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dc.contributor.authorUsher, David A.
dc.contributor.authorGanem, Bruce
dc.date.accessioned2014-09-06T15:42:38Z
dc.date.available2014-09-06T15:42:38Z
dc.date.issued2012-11-10
dc.identifier.urihttps://hdl.handle.net/1813/37323
dc.description.abstractDavid Anthony Usher was born in Harrow in the UK on November 1st, 1936, and emigrated with his family to Wellington, New Zealand in 1948. After a year at Wellesley College in Days Bay he became a boarder in Grey House at Wanganui Collegiate School. He attended Victoria University of Wellington where he received a BSc (1958) and MSc with First Class Honours (1960). He then moved to Cambridge, England, where he received a PhD in Chemistry, working with D. M. Brown. After two year’s postdoctoral at Harvard University with Frank Westheimer, he joined the faculty at Cornell University in the Department of Chemistry where he has remained ever since. His early work was on the mechanism of the enzyme ribonuclease, where he identified two possible geometries for the reaction, in-line or adjacent. In subsequent work he showed that the mechanism was in-line for both steps. This work led to a prediction that if RNA were 2’,5’-linked, instead of 3’,5’-linked as it is in nature, it would hydrolyze more rapidly when it was part of a double helix. By contrast, he predicted that 3’,5’-linked RNA would be stabilized by becoming part of a double helix. Later work in the Usher laboratory showed that this prediction was correct. In addition, this work suggested a possible mechanism for the formation of RNA under prebiotic conditions. Usher was one of the first to see the potential for what has become known as antisense technology, and developed a novel amide-linked oligonucleotide analog. In more recent years, Dr Usher has turned his attention to possible mechanisms for the prebiotic formation of the peptide bond using novel oligonucleotide templates, as a model for the origin of protein synthesis. His interest in the Origin of Life is broad, and includes collaborative research with Jonathan Lunine of Cornell’s Department of Space Sciences, investigating possible chemical evolution on Saturn’s moon Titan. In addition to his research activities in chemistry, Usher has appeared as the tenor lead in thirteen Gilbert and Sullivan shows that were mounted by the Cornell Savoyards. He has a national ranking in the top 20 in tennis doubles in his age group. With his partner Dale Wise, he won the gold medal for tennis doubles in his age group at the 2013 National Senior Games in Cleveland.en_US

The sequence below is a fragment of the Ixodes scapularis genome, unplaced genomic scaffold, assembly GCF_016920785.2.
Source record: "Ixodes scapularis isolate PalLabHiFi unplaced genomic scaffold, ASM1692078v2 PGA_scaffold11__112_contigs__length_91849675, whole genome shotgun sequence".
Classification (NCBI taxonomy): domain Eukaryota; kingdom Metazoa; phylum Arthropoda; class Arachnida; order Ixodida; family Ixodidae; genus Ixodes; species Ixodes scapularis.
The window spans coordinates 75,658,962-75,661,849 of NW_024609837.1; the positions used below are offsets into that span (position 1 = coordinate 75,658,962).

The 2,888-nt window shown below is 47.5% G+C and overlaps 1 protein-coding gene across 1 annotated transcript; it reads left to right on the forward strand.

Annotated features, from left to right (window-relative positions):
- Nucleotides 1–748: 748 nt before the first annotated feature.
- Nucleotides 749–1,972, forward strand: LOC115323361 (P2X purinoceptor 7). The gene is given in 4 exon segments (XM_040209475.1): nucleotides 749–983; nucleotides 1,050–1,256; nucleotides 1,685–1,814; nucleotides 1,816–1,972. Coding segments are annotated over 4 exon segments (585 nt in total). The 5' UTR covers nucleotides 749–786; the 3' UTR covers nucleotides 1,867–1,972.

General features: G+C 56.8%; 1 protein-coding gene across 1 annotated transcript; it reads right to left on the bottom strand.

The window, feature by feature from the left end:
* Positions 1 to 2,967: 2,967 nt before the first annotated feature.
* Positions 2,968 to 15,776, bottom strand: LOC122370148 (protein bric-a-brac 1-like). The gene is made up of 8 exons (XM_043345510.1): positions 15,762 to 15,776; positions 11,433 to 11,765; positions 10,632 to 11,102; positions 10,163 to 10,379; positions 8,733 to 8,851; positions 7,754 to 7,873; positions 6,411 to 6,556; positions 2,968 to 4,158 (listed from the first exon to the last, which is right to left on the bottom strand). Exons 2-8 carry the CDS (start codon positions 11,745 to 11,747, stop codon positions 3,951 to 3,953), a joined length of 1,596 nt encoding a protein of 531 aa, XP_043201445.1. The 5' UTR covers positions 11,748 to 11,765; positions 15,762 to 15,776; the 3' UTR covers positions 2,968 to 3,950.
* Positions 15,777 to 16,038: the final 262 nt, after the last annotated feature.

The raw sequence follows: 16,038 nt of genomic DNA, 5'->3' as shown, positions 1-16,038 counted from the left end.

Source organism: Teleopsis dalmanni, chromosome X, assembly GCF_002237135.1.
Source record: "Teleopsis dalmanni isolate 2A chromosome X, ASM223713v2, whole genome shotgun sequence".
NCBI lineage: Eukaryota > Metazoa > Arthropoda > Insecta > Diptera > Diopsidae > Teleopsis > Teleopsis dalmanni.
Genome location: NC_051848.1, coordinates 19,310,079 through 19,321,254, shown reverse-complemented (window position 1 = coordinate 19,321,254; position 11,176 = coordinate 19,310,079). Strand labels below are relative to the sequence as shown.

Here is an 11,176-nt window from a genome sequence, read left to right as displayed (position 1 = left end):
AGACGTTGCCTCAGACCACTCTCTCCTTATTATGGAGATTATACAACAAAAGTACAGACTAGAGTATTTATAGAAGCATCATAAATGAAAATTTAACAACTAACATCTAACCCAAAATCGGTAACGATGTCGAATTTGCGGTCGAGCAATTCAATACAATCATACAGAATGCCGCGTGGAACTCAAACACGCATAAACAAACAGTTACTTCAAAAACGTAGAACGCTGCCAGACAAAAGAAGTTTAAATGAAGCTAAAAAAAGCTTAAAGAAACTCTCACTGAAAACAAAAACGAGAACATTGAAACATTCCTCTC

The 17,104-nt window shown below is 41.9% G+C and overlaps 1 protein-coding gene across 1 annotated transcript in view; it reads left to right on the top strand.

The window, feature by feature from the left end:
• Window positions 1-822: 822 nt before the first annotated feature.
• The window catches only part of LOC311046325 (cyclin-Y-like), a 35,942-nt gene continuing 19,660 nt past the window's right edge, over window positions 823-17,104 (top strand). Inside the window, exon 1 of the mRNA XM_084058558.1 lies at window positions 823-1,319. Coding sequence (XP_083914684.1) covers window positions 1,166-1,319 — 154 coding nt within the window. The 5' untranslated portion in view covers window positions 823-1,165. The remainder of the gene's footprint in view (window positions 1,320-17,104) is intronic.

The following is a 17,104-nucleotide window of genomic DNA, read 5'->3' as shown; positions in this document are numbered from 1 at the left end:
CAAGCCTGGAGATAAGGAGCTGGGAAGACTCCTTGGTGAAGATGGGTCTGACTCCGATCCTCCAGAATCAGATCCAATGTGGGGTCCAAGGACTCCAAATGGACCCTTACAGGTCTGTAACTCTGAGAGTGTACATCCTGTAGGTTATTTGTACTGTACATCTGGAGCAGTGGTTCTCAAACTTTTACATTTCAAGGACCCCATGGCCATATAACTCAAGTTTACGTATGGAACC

dc.language.isoen_USen_US
dc.publisherInternet-First University Pressen_US
dc.subjectCornell Historyen_US
dc.subjectChemistryen_US
dc.subjectChemical Biologyen_US
dc.titleA Conversation with David Usheren_US
dc.typevideo/moving imageen_US
dc.description.viewer1_omoivbplen_US
dc.description.viewer1_h37icd0nen_US


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